Is Water Heated in a Microwave Safe to Drink?
Microwaved, clean tap water or bottled water is completely safe to drink, provided it's allowed to cool to a drinkable temperature.
Heating water in a microwave oven can be a real timesaver when it comes to making a warm beverage such as tea. The only real safety concern comes down to ensuring the water is not too hot to drink, as it can reach extreme temperatures when heated in a microwave.
Superheated water may sound like something designed for a science project or a superhero-in-the-making, but it can actually be quite dangerous. In a microwave, water can reach temperatures beyond the usual boiling point without actually coming to a boil. This "superheated" water is extremely dangerous, since an action as simple as moving the cup or adding a powdered drink mix to it could cause the water to erupt out of its container. Extremely hot water can cause burns.
To prevent overheating the water, heat it only for the amount of time recommended in the microwave owner's manual. The amount of time may vary based on the wattage of the oven and the amount of water being heated. In a typical 500-watt microwave, for instance, 60 seconds heats the water to a warm enough temperature to make tea. Hold the heated cup or mug and take a sip of water if the cup feels warm but not too hot to handle. If it's too hot to hold comfortably, let it cool for several minutes before attempting another sip.
Microwave ovens heat foods and liquids by using a process called non-ionizing radiation. Non-ionizing radiation vibrates the water or liquid molecules enough to cause heat that warms both liquids and the moisture within many foods. This type of radiation doesn't change the chemical structure of liquids or foods, nor does it make liquid or food radioactive in any way.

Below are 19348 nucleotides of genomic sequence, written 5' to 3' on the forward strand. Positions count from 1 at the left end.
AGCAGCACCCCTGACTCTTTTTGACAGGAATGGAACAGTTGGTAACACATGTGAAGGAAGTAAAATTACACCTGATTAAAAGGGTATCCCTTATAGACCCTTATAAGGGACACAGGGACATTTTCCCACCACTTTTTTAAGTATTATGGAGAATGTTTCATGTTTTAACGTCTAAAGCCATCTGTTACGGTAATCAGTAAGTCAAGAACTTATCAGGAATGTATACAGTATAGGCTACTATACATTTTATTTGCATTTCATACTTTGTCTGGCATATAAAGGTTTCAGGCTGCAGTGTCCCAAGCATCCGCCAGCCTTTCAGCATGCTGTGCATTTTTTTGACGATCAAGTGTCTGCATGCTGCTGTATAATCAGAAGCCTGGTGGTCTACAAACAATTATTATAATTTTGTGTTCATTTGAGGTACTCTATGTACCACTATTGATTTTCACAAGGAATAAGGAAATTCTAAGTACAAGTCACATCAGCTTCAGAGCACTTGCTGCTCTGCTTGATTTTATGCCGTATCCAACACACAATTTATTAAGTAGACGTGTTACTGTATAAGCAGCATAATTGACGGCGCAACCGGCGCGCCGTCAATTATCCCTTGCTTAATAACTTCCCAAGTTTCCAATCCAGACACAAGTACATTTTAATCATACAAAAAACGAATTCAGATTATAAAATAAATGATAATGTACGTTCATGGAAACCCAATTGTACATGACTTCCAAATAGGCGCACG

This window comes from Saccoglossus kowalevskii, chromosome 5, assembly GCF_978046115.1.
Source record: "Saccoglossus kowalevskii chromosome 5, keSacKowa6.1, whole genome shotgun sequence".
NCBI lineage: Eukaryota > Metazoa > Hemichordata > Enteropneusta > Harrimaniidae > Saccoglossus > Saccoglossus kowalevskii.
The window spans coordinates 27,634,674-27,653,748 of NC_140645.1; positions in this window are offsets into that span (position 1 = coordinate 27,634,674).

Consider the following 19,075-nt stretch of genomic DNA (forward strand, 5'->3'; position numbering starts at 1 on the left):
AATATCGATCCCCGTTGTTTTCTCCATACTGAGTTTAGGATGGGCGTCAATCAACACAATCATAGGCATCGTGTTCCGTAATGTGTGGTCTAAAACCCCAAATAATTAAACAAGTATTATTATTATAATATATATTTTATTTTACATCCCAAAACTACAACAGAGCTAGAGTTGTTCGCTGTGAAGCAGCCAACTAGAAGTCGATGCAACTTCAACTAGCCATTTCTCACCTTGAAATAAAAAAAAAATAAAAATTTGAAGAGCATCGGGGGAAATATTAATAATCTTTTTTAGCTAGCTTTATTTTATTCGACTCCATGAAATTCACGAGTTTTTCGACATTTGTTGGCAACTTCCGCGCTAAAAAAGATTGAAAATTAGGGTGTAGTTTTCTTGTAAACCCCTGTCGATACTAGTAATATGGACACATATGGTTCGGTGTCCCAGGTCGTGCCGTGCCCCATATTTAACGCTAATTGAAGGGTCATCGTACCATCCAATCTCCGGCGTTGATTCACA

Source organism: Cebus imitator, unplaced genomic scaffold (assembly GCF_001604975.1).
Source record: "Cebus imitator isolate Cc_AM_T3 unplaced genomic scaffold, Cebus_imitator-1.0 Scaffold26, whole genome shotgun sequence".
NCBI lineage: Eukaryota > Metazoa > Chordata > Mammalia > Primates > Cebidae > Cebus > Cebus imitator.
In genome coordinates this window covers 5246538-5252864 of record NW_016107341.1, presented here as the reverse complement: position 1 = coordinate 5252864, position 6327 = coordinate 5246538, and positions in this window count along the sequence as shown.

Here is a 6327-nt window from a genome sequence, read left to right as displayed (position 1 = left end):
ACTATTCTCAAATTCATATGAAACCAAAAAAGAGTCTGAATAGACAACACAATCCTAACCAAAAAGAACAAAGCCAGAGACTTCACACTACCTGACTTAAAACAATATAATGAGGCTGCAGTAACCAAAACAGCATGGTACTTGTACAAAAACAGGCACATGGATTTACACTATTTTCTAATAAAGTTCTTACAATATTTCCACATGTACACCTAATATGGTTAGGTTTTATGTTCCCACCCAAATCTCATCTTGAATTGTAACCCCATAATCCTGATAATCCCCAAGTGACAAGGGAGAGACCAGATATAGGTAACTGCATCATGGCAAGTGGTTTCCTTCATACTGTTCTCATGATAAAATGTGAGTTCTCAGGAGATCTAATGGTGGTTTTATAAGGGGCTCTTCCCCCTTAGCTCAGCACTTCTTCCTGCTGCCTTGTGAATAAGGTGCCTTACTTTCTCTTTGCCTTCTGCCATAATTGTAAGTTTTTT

For Clean Water Only
Microwaving water to drink is only a good idea if the water is already drinkable. Clean tap water, bottled water and filtered water are all drinkable, whether microwaved or not. Microwaving stream water, melted snow or water collected in a rain barrel will not necessarily remove germs, pathogens or chemicals from the water. If snow, for instance, is taken from a pristine location far from pollution and other contaminants, it may be safe to drink but isn't recommended without purification.
Sometimes, government officials issue local boil alerts after working on nearby water pipes, encouraging those in the affected area to boil tap water before using it for cooking or drinking purposes. Boiling it by stovetop is preferable to boiling in a microwave, as the bubbling is a sure sign that the water boils. If a microwave is the only option, place a glass rod or wooden spoon in the vessel along with the water when heating it to prevent the dangers of superheated water. Allow the vessel to cool completely before handling.